During hemodialysis, blood is pumped through a filter called a dialyzer, which acts as an artificial kidney. The dialyzer is made up of thousands of lengthy fibers, with blood flowing through the inside of the fibers and dialysate on the outside. Small pores in the sides of these fibers allow for the removal of water and toxins by the dialysate. The important parts of your blood, such as proteins and blood cells, are too big to fit through the membrane, so they stay in your body and keep you healthy – only the unhealthy waste products pass through the membrane so they can be removed by the dialysate. The clean blood is then returned to the body, with the blood circulated through the dialysis machine several times throughout a dialysis treatment, becoming a little bit cleaner each time it passes through the machine.

Where to have Hemodialysis


In-Centre Hemodialysis

During in-centre hemodialysis, patients usually go to a dialysis unit in a hospital or a dialysis centre 3 times a week, receiving 4 hours of dialysis each treatment. Sometimes other schedules are available, such as 2 hours 6 days a week or even overnight 3 nights a week. A nurse or a dialysis technician will perform all of your dialysis for you.

The dialysis centre will provide you with your schedule of the days and time (morning, afternoon, or evening) of your treatment.

This will usually remain consistent for the entire duration of your dialysis treatments. While patients are on dialysis at the dialysis unit, they are seen by nephrologists, pharmacists, dieticians and social workers to ensure that they are receiving the best possible care.

Advantages of In-Centre Hemodialysis

  • Nurses or dialysis technicians perform all aspects of the dialysis treatments, which may be better suited for you
  • Many other people dialyze in the same centre, so you can develop friendships with other dialysis patients

Disadvantages of In-Centre Hemodialysis

  • You will have to travel to and from your dialysis centre 3 times a week, either by driving yourself (or having a family member or friend drive you), paying out-of-pocket for a taxi or public transportation, or you may be eligible for accessible transportation
  • Your dialysis schedule is fixed, such that your treatment days and time are consistent, which offers limited flexibility
  • Since the nurses or dialysis technicians complete all of your dialysis, this leaves little opportunity for you to be involved and take an active role in the care you receive
  • You have limited privacy since other people receive dialysis at the same time as you

Home Hemodialysis

As an alternative to going to a dialysis unit several times a week, if you are eligible…

You can be trained to perform your own hemodialysis in the comfort of your own home.

Dialysis nurses will train you to complete your own dialysis treatments, from start to finish, and you will learn how to solve any problems that may arise during dialysis, just as nurses do during in-centre dialysis. Your house will need to be assessed by a plumber and an electrician to make sure that the dialysis machine will properly work, and once you are fully trained on how to perform your own dialysis, a dialysis machine will be set up in your house.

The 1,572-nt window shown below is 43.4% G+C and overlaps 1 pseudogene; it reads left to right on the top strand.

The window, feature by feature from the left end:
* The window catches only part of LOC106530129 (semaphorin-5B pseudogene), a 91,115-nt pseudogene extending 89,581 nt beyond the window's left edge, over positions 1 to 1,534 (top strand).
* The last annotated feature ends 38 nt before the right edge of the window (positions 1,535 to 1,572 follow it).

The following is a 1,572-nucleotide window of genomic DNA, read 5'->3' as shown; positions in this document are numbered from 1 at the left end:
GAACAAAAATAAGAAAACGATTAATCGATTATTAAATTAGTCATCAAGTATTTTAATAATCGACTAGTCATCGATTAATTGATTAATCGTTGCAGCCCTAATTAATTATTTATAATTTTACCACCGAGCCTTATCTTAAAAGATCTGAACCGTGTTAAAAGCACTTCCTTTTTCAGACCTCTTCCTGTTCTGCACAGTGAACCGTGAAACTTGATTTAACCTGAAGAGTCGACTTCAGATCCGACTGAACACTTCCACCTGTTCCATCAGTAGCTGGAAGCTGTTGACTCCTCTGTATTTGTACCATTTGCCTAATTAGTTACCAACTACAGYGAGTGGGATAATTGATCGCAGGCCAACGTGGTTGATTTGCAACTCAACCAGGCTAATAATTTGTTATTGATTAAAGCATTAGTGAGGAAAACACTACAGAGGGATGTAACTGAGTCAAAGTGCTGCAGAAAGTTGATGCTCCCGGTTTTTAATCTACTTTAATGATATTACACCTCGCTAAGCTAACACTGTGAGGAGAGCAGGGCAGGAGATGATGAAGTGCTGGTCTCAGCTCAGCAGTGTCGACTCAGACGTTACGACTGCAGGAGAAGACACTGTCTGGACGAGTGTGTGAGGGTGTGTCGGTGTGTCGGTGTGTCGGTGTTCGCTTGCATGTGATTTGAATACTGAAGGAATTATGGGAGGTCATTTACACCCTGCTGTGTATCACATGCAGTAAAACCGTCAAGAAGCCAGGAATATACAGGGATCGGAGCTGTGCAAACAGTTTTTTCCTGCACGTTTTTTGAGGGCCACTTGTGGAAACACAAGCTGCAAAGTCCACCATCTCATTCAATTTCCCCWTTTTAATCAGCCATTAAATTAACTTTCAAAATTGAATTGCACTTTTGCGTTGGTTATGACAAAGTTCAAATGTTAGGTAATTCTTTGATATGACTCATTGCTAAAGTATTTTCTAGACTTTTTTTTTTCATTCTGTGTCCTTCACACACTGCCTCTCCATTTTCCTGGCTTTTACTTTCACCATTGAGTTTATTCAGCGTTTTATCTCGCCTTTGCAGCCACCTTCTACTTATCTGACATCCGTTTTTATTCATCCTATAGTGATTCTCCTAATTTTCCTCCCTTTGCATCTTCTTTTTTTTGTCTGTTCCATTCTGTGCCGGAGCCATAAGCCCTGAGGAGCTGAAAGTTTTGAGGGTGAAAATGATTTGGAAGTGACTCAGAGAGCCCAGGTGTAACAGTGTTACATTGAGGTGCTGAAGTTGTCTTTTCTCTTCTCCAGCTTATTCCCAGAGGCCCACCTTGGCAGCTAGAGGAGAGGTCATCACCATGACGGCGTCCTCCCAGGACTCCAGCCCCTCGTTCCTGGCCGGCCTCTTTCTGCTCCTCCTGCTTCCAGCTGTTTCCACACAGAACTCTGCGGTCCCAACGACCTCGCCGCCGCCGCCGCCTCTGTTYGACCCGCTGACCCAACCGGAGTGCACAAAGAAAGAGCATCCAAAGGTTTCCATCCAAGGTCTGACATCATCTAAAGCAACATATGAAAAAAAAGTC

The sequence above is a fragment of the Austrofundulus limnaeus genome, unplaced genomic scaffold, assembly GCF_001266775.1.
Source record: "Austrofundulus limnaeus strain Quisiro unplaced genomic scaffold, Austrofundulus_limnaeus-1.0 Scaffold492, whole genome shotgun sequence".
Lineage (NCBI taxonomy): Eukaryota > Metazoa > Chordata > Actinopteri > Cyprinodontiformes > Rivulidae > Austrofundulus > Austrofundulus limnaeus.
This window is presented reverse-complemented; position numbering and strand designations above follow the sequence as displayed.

Schedules of Home Hemodialysis

There are 3 different hemodialysis regimens that can be done at home:

  1. Conventional home hemodialysis – this is done 3 times a week, for 4 hours each treatment
  2. Short daily home hemodialysis – this is usually done 5 to 7 times a week, for 2 hours each treatment
  3. Nocturnal home hemodialysis – this is usually done 6 times a week while you sleep, for approximately 8 hours each treatment. Your machine will be set up so that you will be notified and woken up if something needs to be changed on your dialysis machine. This enables people to feel the healthiest and provides the best quality of life, since it is the most frequent, and longest amount, of dialysis in a week. Patients have been able to get pregnant and deliver healthy babies while on this form of dialysis. Similarly, if you do become pregnant on other treatments, you should switch to this form of therapy to assure the healthiest outcome for yourself and your baby.

Advantages of Home Hemodialysis

  • You can perform your dialysis treatments in the comfort of your own home
  • You can have greater flexibility in terms of the days and times you perform your dialysis
  • You do not need to travel to a dialysis centre 3 times a week
  • You can feel more independent and take an active role in your own health care
  • With nocturnal home hemodialysis in particular, you can return to normal life with no interruptions to your day, especially with respect to work, since you receive dialysis at night while you sleep

Disadvantages of Home Hemodialysis

  • You and/or your partner may need to take time off work in order to receive hemodialysis training by a dialysis nurse
  • You need to ensure that there is enough space in your house that can be used for the dialysis machine and all the dialysis supplies
  • It may be difficult to separate your health/kidney issues from other aspects of your life by having a dialysis machine in your home

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